by Lisa Graff
A while ago I wrote a post about a collection of books that shared what I thought of as “typical” kids. At that time I lamented that it was challenging to find boys portrayed as they are – rather than super goofy or foolish or afraid. I know that it’s great to be able to laugh at yourself, but sometimes it would be nice to just be. A comment on that post led me to A Thing about Georgie.
The thing about Georgie Bishop is that he is a dwarf. He’s in fourth grade. His best friend, might not be his best friend anymore and because of that he has to partner up with his worst enemy for the president project. Not only does he have to work with Jeanie the Meanie, his mom is going to have a baby – one that will grow up to be taller than Georgie and be able to do all the things it is impossible for Georgie to do.
Georgie’s mom and dad play in the symphony. Before Georgie was born they had painted his room with a poem they had composed ending with: “Everyone is waiting for you – Only you complete our song.” Until now Georgie had read that poem as a sign of their love. With the new baby coming Georgie began to see what a disappointment he was – he couldn’t play an instrument – he could reach and he never would, but the new baby would. With this sad and angry thought Georgie can’t seem to do anything right – ordinarily he’d ask for help, and share his concerns. But how can he share your darkest thoughts and secrets. Georgie doesn’t and so he becomes sadder, angrier and more alone until he finds himself lost with his ex-best friend’s grandmother and his enemy partner – and he so short he can’t reach the coin slot of the pay phone has to be the one to undo the mess.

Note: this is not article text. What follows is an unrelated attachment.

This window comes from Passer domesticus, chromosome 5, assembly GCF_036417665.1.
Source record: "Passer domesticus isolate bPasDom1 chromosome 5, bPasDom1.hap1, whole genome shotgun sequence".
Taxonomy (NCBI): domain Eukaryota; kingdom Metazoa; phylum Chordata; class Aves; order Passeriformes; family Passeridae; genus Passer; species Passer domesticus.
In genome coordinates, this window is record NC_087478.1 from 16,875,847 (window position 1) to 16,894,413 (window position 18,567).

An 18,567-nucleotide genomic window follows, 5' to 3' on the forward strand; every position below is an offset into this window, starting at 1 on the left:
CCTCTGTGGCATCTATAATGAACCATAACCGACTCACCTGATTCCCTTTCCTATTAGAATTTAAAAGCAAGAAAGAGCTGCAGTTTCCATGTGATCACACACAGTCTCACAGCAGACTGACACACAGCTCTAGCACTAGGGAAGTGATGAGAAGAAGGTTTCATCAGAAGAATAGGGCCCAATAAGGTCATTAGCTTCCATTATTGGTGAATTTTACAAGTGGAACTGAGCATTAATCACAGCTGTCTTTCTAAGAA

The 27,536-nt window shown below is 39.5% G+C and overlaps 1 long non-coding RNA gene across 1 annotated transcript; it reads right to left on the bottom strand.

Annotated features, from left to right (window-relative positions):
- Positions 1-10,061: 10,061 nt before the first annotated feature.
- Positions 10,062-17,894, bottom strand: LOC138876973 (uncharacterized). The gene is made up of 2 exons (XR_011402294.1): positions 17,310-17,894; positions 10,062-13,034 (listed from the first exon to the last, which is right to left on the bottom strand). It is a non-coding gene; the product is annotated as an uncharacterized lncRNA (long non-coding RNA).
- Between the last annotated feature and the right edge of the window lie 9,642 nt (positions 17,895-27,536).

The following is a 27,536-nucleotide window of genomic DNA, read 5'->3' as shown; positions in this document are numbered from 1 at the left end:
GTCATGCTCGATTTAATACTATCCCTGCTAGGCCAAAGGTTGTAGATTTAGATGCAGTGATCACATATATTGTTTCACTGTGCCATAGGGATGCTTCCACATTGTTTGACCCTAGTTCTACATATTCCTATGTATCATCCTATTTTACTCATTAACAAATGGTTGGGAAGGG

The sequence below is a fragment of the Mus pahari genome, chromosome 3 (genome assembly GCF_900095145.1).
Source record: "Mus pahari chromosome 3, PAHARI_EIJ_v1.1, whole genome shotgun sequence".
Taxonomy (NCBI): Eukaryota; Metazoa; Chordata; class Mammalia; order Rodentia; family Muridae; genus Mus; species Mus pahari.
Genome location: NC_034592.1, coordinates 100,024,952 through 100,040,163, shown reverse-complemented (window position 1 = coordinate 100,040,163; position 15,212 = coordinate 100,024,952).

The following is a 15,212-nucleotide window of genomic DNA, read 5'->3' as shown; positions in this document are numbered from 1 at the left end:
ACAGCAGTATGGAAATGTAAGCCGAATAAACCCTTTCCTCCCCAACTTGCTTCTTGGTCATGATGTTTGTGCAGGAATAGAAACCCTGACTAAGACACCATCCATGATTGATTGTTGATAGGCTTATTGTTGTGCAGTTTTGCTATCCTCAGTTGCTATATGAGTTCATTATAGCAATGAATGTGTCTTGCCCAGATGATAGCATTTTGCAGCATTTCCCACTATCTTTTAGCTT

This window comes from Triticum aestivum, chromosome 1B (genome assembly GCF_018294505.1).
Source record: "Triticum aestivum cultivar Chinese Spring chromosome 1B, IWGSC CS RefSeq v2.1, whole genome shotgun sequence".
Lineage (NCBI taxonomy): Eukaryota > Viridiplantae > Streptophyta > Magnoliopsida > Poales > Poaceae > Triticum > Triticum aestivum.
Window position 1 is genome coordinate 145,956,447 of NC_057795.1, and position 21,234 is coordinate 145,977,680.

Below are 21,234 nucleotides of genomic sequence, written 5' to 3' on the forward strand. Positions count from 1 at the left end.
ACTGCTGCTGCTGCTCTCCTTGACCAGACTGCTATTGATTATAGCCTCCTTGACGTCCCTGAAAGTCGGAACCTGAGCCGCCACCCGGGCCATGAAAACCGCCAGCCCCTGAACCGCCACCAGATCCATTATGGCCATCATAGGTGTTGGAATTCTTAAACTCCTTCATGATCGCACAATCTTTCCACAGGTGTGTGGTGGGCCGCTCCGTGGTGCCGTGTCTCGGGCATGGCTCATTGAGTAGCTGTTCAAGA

You’ll learn about yourself as you read about Georgie. He’s different, but he’s also exactly the same. We all have some good and some bad and some in between. Yes, Georgie Bishop is a dwarf, but that’s not the only thing!
This is another Lisa Graff (her first) book that you’ll be glad you read! Click here to find out about Lisa, her books and the recipes that come from them. I love how this book talks to you and shares information along with the story so you can better understand some of the things Georgie has to deal with. Things we don’t even think about that he has to all the time. So what is the thing about you?